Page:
Identifier

etd-10122015-124021

Degree

Doctor of Philosophy (PhD)

Department

Chemistry

Document Type

Dissertation

Abstract

Nanofludic devices provide a great platform for single molecular analysis. The unique phenomena in nanoscale gained such interest in investigating the single molecular behavior in nanochannels. Sizes less than 200 nm in one or two-dimensional structures have lead to fascinating observations not accessible in microscale. When a single molecule translocates through a nanotube it interacts with channel walls by adsorption/ desorption, van der Waals interactions and hydrophilic interactions providing a mechanism for separation without any extra additives. Moreover, double layer thickness governed by the background electrolyte plays a vital role. We report single molecular electrophoresis phenomena in nanochannels and nanoslits based on experiment and simulation studies. This will provide the guidance for sequencing DNA by clipped single monomer nucleotides based on their unique time-of-flight (ToF) signatures when electrokinetically driven through a nanotube. The nanofluidic devices were fabricated in thermoplastic devices using mixed micro-scale and nanoscale methodologies. We also report a novel bonding methodology at low temperature using thermoplastic devices with high glass transition substrate sealed to a low glass transition cover plate. This approach prevents distorted nanochannels specially when fabricating nanochannels less than 50 nm to facilitate DNA stretching studies. Genomic mapping of single molecules has gained attention significantly during the last decade. Genomic mapping of DNA molecules facilitated region-specific drug development. We study the development of a nanofluidic-based sensor to monitor chemotherapy responses in cancer patients by stretching their genomic DNA in nanochannels and identifying the specific damage sites.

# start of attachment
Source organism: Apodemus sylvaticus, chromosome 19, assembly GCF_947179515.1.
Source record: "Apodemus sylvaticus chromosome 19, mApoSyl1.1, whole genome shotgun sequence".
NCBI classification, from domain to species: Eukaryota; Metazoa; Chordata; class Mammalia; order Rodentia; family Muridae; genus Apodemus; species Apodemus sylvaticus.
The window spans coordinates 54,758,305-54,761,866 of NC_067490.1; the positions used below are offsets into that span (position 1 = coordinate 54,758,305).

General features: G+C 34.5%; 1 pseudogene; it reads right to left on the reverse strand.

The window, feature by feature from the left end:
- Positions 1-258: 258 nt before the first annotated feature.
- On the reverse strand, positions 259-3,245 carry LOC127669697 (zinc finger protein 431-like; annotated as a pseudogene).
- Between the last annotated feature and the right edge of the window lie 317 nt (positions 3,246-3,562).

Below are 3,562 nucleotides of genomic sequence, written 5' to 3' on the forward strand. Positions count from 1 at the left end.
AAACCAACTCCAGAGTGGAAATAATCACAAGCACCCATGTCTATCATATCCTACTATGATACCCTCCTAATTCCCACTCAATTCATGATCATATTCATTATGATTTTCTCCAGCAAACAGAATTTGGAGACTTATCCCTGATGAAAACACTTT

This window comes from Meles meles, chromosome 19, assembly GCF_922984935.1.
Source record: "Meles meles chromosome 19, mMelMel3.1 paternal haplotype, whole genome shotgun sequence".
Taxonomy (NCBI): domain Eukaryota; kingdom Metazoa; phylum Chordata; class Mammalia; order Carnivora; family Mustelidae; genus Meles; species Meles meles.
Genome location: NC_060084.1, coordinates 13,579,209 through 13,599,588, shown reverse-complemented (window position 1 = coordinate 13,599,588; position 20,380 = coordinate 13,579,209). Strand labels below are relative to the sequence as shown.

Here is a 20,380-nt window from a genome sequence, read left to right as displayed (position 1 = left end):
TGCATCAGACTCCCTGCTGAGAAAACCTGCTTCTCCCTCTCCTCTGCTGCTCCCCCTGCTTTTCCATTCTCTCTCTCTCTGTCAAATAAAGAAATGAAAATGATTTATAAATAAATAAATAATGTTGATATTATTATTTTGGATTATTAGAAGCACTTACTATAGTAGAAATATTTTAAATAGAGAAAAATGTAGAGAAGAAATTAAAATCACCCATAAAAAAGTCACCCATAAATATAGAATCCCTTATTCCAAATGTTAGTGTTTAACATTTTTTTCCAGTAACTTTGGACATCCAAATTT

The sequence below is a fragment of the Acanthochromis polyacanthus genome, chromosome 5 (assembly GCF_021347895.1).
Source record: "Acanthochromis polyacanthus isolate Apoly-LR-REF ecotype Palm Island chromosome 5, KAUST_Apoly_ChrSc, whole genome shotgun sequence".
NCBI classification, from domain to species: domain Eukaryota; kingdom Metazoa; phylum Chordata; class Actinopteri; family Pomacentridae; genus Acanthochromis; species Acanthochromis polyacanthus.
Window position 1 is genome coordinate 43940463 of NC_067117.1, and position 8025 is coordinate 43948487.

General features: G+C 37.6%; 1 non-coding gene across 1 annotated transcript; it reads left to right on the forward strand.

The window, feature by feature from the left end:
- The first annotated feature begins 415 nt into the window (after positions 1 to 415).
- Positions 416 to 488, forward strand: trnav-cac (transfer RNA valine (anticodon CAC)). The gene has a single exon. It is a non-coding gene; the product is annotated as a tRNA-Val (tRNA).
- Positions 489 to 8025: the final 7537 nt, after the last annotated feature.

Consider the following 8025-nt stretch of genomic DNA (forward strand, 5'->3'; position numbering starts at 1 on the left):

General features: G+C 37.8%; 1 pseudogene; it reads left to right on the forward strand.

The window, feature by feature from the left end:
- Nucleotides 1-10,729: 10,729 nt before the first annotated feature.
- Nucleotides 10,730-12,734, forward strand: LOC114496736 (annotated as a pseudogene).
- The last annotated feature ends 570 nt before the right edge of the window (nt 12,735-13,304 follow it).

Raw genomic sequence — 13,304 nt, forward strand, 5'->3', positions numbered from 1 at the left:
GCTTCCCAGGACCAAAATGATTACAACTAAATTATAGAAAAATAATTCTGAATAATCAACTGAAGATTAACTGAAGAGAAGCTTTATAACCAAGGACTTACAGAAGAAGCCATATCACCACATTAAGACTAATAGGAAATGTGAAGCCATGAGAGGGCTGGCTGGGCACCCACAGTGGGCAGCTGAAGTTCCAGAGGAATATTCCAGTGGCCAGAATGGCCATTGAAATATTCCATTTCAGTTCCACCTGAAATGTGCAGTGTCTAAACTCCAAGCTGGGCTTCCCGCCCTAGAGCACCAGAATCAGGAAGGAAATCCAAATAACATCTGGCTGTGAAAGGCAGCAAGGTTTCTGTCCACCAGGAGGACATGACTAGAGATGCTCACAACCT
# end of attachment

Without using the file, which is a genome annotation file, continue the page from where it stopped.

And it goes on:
Date

2015

Document Availability at the Time of Submission

Secure the entire work for patent and/or proprietary purposes for a period of one year. Student has submitted appropriate documentation which states: During this period the copyright owner also agrees not to exercise her/his ownership rights, including public use in works, without prior authorization from LSU. At the end of the one year period, either we or LSU may request an automatic extension for one additional year. At the end of the one year secure period (or its extension, if such is requested), the work will be released for access worldwide.

Committee Chair

Soper, Steven Allan

Included in

Chemistry Commons

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